Tuesday, December 23, 2008

New Tax Law Changes Can Help Millions of Taxpayers Save Money

/PRNewswire-FirstCall/ -- As we near the final days of 2008, what continues to weigh heavy on the minds of many people is the slowing U.S. economy -- unemployment has reached the highest percentage in years at 6.7 percent*, layoffs and business closures continue and the housing market remains weak. This year, lawmakers have passed more than a hundred new tax law changes intended to help millions of individual taxpayers. Jackson Hewitt Tax Service(R) encourages taxpayers to find out how these new tax credits and deductions can help lower their individual tax liability and possibly put more money back in their pockets this tax season.

"With more than a hundred pro-taxpayer credits and deductions, many taxpayers will qualify for new benefits that may not have been available last year," said Mark Steber, vice president of tax resources at Jackson Hewitt Tax Service. "Taxpayers affected by these changes could see significant savings, and with the current recession, it is even more important that taxpayers get all of the tax benefits they deserve."

Tax Law Changes
Steber outlines some money-saving tax law changes for 2008, including:

-- Economic Stimulus Payment and Recovery Rebate Credit: This initiative
is a two-phased program consisting of the economic stimulus payment
and the recovery rebate credit. Phase one was the economic stimulus
payment which was an advanced payment of the projected amount of
recovery rebate credit available on the taxpayer's 2008 return. Phase
two is the 2008 component of the program, so taxpayers who did not
receive their full economic stimulus payment in 2008 may qualify for
the remainder as a Recovery Rebate Credit on their 2008 tax returns.
For example, Jane, a single taxpayer, filed her 2007 tax return in
February 2008. She filed single, without children, and received a
$600 economic stimulus payment. In November, Jane gave birth to a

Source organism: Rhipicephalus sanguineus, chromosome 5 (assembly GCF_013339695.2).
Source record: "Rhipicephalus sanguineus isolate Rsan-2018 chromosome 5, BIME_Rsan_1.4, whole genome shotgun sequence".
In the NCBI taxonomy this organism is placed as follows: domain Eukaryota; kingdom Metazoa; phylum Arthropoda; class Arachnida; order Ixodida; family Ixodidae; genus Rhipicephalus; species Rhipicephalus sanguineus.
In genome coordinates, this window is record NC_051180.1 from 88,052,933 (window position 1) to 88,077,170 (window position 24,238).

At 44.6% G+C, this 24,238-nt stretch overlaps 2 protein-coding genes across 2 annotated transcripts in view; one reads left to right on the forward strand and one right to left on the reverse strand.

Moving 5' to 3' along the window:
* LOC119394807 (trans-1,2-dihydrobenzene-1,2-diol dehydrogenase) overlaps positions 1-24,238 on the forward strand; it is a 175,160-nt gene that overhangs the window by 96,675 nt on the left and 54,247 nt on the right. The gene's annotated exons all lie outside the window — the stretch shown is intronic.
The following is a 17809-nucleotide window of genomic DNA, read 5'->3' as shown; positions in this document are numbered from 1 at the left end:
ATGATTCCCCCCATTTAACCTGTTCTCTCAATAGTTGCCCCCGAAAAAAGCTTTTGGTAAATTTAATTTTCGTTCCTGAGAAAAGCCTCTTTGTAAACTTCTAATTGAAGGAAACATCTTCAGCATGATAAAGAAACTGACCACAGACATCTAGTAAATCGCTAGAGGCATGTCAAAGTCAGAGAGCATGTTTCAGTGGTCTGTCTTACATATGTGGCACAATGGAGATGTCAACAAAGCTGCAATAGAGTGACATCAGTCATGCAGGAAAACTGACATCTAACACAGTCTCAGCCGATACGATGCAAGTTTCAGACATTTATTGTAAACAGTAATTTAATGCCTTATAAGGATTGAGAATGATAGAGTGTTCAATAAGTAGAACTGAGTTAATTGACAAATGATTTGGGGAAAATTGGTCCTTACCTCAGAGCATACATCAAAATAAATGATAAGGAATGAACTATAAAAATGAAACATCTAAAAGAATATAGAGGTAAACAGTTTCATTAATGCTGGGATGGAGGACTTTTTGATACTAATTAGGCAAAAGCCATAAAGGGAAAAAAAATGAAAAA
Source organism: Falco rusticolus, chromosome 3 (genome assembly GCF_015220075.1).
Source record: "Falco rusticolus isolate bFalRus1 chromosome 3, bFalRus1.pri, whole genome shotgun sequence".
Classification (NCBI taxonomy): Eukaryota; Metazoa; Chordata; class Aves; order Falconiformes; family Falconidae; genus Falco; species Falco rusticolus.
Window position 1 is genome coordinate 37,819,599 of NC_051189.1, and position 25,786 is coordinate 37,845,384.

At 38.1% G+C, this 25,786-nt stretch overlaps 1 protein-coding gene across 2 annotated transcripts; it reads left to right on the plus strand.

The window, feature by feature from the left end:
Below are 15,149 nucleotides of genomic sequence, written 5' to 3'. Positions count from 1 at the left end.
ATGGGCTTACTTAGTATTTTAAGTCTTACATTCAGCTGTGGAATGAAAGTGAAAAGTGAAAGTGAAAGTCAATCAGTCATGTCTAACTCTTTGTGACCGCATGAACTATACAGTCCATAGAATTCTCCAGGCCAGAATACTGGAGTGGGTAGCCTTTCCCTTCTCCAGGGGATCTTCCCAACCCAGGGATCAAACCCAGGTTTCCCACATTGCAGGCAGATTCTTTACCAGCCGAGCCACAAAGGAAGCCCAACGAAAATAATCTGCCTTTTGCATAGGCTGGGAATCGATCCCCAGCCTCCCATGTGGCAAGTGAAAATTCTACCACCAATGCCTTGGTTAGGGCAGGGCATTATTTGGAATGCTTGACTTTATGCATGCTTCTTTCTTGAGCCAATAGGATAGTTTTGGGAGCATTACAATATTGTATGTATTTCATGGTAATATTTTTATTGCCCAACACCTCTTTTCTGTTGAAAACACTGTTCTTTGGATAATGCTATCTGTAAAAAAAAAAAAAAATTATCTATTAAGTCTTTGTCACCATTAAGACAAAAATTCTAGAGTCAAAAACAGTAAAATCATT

baby girl. Because she had a child in 2008, Jane may be eligible for
an additional $300 credit when she files her 2008 tax return and
claims her child as a dependent.

-- Mortgage Debt Forgiveness Relief Act: Homeowners who experienced
foreclosure on their primary home can exclude the cancelled debt
amount from their taxable income. For example, a married couple
filing jointly with an adjusted gross income (AGI) of $35,000, and a
home foreclosure that includes $10,000 in cancelled debt, could
decrease their tax liability by $1,500 under this act. In the past,
the $10,000 of cancelled debt would have been considered taxable
income to the individual that owed the debt. The home must meet the
following criteria:
-- It must be the taxpayer's main residence
-- The amount of debt forgiven cannot exceed $2,000,000
-- The loan must have been used to buy, build or substantially
improve the home.

-- Housing Assistance Tax Act: Taxpayers who pay real estate taxes and
are not otherwise eligible to itemize deductions can increase their
standard deduction amount by the lesser of:
-- Real estate taxes paid in 2008 OR
-- $500 ($1,000 if married filing jointly)

For example, a married couple filing jointly with an income of $28,000 that did not itemize their tax return but paid $1,200 in real estate taxes in 2008 could increase their standard deduction amount by $1,000. This additional standard deduction would decrease their tax liability by $100.

-- Additional Child Tax Credit: The Additional Child Tax Credit is a
refundable credit. This year, the income threshold has been decreased
to $8,500 from $12,050, allowing certain taxpayers to qualify for up
to $533 more per child in a potential refund. For example, a single